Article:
A leg injury damaged his stock during the draft process, but at 6'1" and 327 pounds, Thomas has the chance to make the roster as a reserve 0-technique.
Tommy Rees, QB, Notre Dame
CSNChicago.com writer JJ Stankevitz announced former Notre Dame passer Tommy Rees is headed to Washington. Stankevitz also noted that the cerebral quarterback was let down by feeble arm strength and poor move skills in college.
Expect Rees to battle Colt McCoy for third-string duties.
Silas Redd, RB, USC
CTPost.com writer Paul Devlin confirmed ex-USC running back Silas Redd has joined the Redskins. Credited with good skills for a zone-based system by NFL.com draft analyst Nolan Nawrocki, Redd fits the current ground schemes used in D.C.
However, like Hoffman, he faces a tough task making himself noticed in a crowded field. Alfred Morris, Roy Helu Jr., Evan Royster and Seastrunk are all currently on the roster.
Bryan Shepherd, CB/KR, North Dakota State
Just in case anyone thought they might have forgotten about the special teams for a few seconds, Allen and Gruden grabbed cornerback and kick returner Bryan Shepherd.
The acquisition of the ex-North Dakota State gem was announced on the university's Twitter account. If Shepherd can prove his return skills are top-notch, he could make the roster, given the obvious weakness in that area.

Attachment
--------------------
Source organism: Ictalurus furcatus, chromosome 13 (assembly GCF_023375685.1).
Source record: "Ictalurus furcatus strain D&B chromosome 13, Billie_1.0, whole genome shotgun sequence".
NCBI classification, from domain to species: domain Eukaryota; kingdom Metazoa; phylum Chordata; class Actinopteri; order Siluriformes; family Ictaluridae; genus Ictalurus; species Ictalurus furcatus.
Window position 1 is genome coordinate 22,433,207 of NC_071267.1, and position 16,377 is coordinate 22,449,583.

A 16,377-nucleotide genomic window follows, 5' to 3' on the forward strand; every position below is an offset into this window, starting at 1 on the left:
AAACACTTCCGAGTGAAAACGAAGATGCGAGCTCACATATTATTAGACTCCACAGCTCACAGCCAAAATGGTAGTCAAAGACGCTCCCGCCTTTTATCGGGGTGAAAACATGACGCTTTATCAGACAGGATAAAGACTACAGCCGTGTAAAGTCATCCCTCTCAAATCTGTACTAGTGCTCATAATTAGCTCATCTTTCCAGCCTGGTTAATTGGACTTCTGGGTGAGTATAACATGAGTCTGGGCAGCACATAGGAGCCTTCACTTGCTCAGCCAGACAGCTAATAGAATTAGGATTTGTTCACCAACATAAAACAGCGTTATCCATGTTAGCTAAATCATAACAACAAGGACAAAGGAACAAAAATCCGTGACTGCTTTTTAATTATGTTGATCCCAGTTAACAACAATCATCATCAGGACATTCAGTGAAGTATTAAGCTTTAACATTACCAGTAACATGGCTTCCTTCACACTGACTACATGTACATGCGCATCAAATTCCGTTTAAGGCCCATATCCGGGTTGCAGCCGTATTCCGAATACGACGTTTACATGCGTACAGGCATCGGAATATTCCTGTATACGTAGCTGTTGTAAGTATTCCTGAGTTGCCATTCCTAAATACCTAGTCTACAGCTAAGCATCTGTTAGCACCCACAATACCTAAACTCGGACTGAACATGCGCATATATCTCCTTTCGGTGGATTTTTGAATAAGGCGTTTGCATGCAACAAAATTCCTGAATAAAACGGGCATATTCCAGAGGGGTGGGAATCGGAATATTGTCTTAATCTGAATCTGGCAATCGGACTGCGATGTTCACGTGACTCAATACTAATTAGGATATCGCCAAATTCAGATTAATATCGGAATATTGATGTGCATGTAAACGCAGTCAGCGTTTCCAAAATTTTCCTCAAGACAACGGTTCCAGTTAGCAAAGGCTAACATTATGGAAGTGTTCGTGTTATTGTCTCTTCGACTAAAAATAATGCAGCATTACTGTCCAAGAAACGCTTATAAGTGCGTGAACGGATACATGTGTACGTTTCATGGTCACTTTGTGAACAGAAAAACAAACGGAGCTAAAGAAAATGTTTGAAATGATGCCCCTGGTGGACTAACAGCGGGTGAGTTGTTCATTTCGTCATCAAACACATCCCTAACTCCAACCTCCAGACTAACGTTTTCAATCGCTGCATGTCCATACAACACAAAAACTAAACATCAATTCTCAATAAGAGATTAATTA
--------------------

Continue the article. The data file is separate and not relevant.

J.R. Carr, LS, Tennessee
Knoxville News Sentinel writer Evan Woodberry tweeted that Tennessee long snapper J.R. Carr would join the Redskins. His addition is further proof, if any were really still needed at this point, that Allen is serious about fixing the special teams.
Justin Blake, S, Hampton
There are likely legions of Washington supporters who lobbied for the team to add some rookie help at safety. Former Hampton and Nassau Community College defensive back Justin Blake might not have been who those fans had in mind.
His arrival was announced via the NCC Lions Twitter page.
Rashad Lawrence, WR, Northwestern
Taking another wide receiver seems a baffling move, considering the existing numbers at the position. But former Northwestern flanker Rashad Lawrence has become the latest to join a group that was also supplemented by Ryan Grant during the draft.